After the quick stop at Islamic University we headed off on flatbed rickshaws to Chanchal’s family compound. We turned off the main road then threaded through rural homesteads, rice fields, canals and ponds to reach the family compound. Nearby was a Saraswati shrine and people gathered. We were assured we’d be able to visit later. Chanchal’s family was assembled in the family compound. He’s one of four brothers who live there with their families and his mother and aunt. His four sisters live in their husband’s compound. His father and one uncle are deceased. Chanchal and one brother have advanced university degrees. His father and uncle were both educated. Though Chanchal, his wife, and their two year old son don’t often live there now, they have a bedroom in the compound. After spending time there with much eating and picture taking we walked over to the Saraswati shrine. The villagers had been waiting for us to make our homage by throwing marigold flower petals and leaves at the statue and over the food offerings. Once we had done that the food was distributed to all the participants. We then found out that everyone had been fasting that day until the food offerings were distributed. So we had been delaying the finale. They were very glad to see us once we arrived.
I’ve always figured a rural “goodbye” takes about a half hour. In rural Bangladesh it definitely takes more like an hour and a half because of the required tea and eating everywhere you go. We still had to eat more at the family compound and then look at the farm fields. It’s a beautiful setting. Farms in Bangaldesh are tended and manicured exquisitely. No land is left to waste. The compounds and farm fields are kept clean and manicured. Farming is a millennial tradition. And it’s done carefully. Most operations are done by hand. It’s rice transplanting time right now. We’ve seen many lightly flooded fields where there are groups of people planting the individual plants in very regular rows with exact spacing for optimum yield. After observing the fields and eating a last bit we headed out. Chanchal took us on a flatbed rickshaw out to the highway and down to the bus stop. A bus was just loading so we hopped on. He made sure we were comfortable. We said our goodbyes then he hopped off at the next stop. Part way through the trip back to town the young men standing in the aisle next to our seats asked if we would talk with them. They are English Literature students at Islamic University. They were heading back to town. We ended up talking about Moby Dick, Thomas Mallory, and Charles Dickens with them. Deni found it a bit surreal. The students were very excited to talk with us. In Kushtia we got off at the same stop as the students did. They volunteered to help us get to SunUp school which is across town. We all shared an “auto rickshaw”. They know of SunUp school and have met Madam Alo. They’ve also met Chanchal since his wife is a lecturer at the university. We stopped at the school and they insisted on paying for the rickshaw. They were quite appreciative of our willingness to talk English with them. There’s no way we can learn much Bangla here. So many people want to talk English with us. What a day full of experiences. We never quite know what the day will bring. But they’ve all been fantastic.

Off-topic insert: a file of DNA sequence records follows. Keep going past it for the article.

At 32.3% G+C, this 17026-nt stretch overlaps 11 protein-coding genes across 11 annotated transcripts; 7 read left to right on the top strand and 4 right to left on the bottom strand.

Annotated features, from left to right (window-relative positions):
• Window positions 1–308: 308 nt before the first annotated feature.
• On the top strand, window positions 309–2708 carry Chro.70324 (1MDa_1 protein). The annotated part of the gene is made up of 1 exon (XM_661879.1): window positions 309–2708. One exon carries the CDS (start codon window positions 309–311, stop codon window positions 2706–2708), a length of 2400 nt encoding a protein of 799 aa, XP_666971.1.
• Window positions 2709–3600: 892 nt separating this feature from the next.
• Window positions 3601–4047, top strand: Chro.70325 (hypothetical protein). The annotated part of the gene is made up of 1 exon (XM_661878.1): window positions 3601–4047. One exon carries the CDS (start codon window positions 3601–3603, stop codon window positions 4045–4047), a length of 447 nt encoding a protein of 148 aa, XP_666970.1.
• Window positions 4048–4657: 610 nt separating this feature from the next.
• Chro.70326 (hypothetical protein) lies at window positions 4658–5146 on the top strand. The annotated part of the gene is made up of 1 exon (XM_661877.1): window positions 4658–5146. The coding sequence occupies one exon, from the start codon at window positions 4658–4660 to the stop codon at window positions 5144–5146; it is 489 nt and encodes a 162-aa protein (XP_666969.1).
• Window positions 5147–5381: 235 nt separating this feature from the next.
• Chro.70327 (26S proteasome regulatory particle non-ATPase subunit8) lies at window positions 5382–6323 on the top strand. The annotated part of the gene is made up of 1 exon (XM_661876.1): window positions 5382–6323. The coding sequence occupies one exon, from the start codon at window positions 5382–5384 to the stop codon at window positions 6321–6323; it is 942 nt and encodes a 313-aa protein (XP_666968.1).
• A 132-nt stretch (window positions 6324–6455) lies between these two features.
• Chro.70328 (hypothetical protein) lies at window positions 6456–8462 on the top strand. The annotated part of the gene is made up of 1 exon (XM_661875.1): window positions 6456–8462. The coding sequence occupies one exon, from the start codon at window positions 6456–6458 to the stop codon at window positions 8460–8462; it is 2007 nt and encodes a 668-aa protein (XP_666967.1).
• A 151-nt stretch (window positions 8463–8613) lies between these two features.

Alo just called – it’s 9 p.m., but we’re off to do something or other – it’s not quite clear what. More later.
We headed out to see the last of the Saraswati festivities. We toured what appears to be a Hindu dominated section of town around where student Rahul lives. On many of the streets families had set up a shrine with an illuminated statue. Each shrine was accompanied by shrieking music blasting from big speakers. I guess the idea is to attract people to their shrine. One of the shrines was successful as there was a small crowd packing the narrow street and some of the young people were dancing. The deafening noise was too much for us so we headed back across town around 10pm.
By this time the streets were pretty well deserted with most of the shops closed up. Then we arrived at a place surrounded by vehicles and containing bright lights. It was a badminton tournament. Alo’s husband, Moni is the head of the local sports league. There he was out on the badminton court officiating. We arrived just as the game was to start. We watched for about an hour. We’re not talking picnic badminton at the park. This was serious sport with young men spiking the shuttle cock and fast action. The players were dripping with sweat though the evening was cool. There were at least 200 spectators surrounding the court. We had court center seats. Deni and Alo were the only women on ground level. The women spectators were separate from the men on the balcony and second balcony level of a building facing the court. I can see one reason badminton would be popular here. The court is much smaller than a tennis court. So there can be a modest indoor court like we observed the other day. The outdoor court is also modest in size and better matches the amount of space available in high density towns like Kushtia. After watching for an hour Moni joined us and we went back to our apartment at the school. Moni was going to have to go back when the tournament was to end at about 2am. He was already tired from his long journey from Dhaka. He had arrived in Kushtia just a short time before he was to start officiating at the tournament.
I’ll end this posting here though it’s already Saturday when I’m finishing this. There’s lots more to talk about in the next post.